...by angels, in which the hero is a horrible worm, destroying the human characters. As the narrator of "Ligeia" finishes reading this morbid poem, Ligeia cries out appeals to God that the worm be... (full context)
Rivals and Doppelgangers Theme Icon
The Dead and the Living Theme Icon
The Gothic Style Theme Icon
Self, Solitude, and Consciousness Theme Icon
The Power of Memory Theme Icon
After Ligeia dies, the narrator of "Ligeia" can’t stand to be in their city by the Rhine and, with no lack of... (full context)
Rivals and Doppelgangers Theme Icon
The Dead and the Living Theme Icon
The Gothic Style Theme Icon
Self, Solitude, and Consciousness Theme Icon
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In chambers like these, the new couple pass their first month. The narrator of "Ligeia" can’t help but notice that Rowena isn’t very loving towards him and dreads his moods.... (full context)
Rivals and Doppelgangers Theme Icon
The Dead and the Living Theme Icon
The Gothic Style Theme Icon
The Power of Memory Theme Icon
...Rowena becomes ill, and she has feverous nights, and mumbles and moans strange words, which the narrator of "Ligeia" puts down to the fantastical images surrounding her in the chamber. She recovers but then... (full context)
Rivals and Doppelgangers Theme Icon
The Dead and the Living Theme Icon
The Gothic Style Theme Icon
Self, Solitude, and Consciousness Theme Icon
The Power of Memory Theme Icon
One night, Rowena wakes the narrator of "Ligeia" , who has been sleeping fitfully beside her. She tells him that she sees things... (full context)
Rivals and Doppelgangers Theme Icon
The Dead and the Living Theme Icon
The Gothic Style Theme Icon
Self, Solitude, and Consciousness Theme Icon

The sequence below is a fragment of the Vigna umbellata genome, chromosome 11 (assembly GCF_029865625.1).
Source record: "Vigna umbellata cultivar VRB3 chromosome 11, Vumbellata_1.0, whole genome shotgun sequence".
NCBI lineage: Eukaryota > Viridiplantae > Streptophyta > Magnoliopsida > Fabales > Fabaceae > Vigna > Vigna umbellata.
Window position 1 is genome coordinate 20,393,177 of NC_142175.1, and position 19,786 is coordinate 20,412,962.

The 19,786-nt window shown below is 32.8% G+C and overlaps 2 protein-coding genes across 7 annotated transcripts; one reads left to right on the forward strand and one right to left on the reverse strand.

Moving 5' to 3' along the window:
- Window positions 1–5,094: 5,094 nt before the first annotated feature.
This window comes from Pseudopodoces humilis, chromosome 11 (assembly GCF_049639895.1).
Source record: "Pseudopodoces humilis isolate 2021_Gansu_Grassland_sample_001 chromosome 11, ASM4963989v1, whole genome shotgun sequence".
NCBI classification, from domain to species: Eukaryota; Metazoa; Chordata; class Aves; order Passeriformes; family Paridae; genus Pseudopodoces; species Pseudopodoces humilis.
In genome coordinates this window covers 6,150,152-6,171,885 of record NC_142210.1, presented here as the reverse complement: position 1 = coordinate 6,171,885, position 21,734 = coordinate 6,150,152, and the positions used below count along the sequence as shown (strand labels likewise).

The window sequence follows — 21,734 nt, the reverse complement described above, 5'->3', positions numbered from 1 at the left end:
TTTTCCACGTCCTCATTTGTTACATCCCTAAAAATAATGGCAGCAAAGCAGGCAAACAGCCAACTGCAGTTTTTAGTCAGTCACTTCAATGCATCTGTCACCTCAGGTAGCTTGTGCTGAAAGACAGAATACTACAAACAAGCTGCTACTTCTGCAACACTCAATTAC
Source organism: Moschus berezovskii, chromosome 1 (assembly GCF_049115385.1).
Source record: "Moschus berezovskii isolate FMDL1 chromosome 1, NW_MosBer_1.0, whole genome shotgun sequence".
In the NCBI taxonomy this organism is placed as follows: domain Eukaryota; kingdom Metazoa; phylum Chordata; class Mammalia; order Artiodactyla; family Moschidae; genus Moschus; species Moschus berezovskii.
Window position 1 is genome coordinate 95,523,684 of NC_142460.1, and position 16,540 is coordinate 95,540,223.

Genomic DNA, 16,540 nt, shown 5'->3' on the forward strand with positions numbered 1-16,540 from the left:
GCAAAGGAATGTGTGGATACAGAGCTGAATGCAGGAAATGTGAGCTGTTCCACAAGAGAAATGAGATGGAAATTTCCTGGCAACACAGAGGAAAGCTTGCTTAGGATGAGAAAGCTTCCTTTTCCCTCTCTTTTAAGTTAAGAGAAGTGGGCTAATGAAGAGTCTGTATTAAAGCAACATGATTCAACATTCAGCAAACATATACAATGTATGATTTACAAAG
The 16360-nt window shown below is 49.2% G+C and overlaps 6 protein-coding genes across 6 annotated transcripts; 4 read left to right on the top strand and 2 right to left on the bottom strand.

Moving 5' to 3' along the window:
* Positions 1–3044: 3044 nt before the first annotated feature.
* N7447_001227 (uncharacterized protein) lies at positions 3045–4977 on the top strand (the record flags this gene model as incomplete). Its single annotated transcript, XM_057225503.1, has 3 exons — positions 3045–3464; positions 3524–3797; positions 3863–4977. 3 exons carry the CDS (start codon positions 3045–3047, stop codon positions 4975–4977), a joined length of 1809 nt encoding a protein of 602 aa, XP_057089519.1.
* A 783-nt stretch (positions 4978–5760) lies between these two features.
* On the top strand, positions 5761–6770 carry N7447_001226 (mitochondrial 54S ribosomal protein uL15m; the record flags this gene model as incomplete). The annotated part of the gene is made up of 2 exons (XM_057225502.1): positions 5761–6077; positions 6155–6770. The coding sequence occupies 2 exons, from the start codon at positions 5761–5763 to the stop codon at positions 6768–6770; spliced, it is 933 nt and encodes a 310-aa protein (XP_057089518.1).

The Power of Memory Theme Icon
The narrator of "Ligeia" brings back the wine and Rowena begins to come to her senses again. But as... (full context)
Rivals and Doppelgangers Theme Icon
The Dead and the Living Theme Icon
The Gothic Style Theme Icon
Self, Solitude, and Consciousness Theme Icon
The Power of Memory Theme Icon
The fourth night that the narrator of "Ligeia" watches over Rowena indeed turns out to be her last. As he sits with the... (full context)
Rivals and Doppelgangers Theme Icon
The Dead and the Living Theme Icon
The Gothic Style Theme Icon
Self, Solitude, and Consciousness Theme Icon
The Power of Memory Theme Icon
At midnight, the narrator of "Ligeia" believes he hears a low sob coming from the bed. He is filled with superstitious... (full context)
Rivals and Doppelgangers Theme Icon
The Dead and the Living Theme Icon
The Gothic Style Theme Icon
Self, Solitude, and Consciousness Theme Icon
The Power of Memory Theme Icon
The narrator of "Ligeia" falls back down onto his couch and the visions of Ligeia come back to him.... (full context)
Rivals and Doppelgangers Theme Icon
The Dead and the Living Theme Icon
The Gothic Style Theme Icon
Self, Solitude, and Consciousness Theme Icon
The Power of Memory Theme Icon
For a third time, the narrator of "Ligeia" dreams of Ligeia and for a third time, Rowena seems to awaken. He can’t bear... (full context)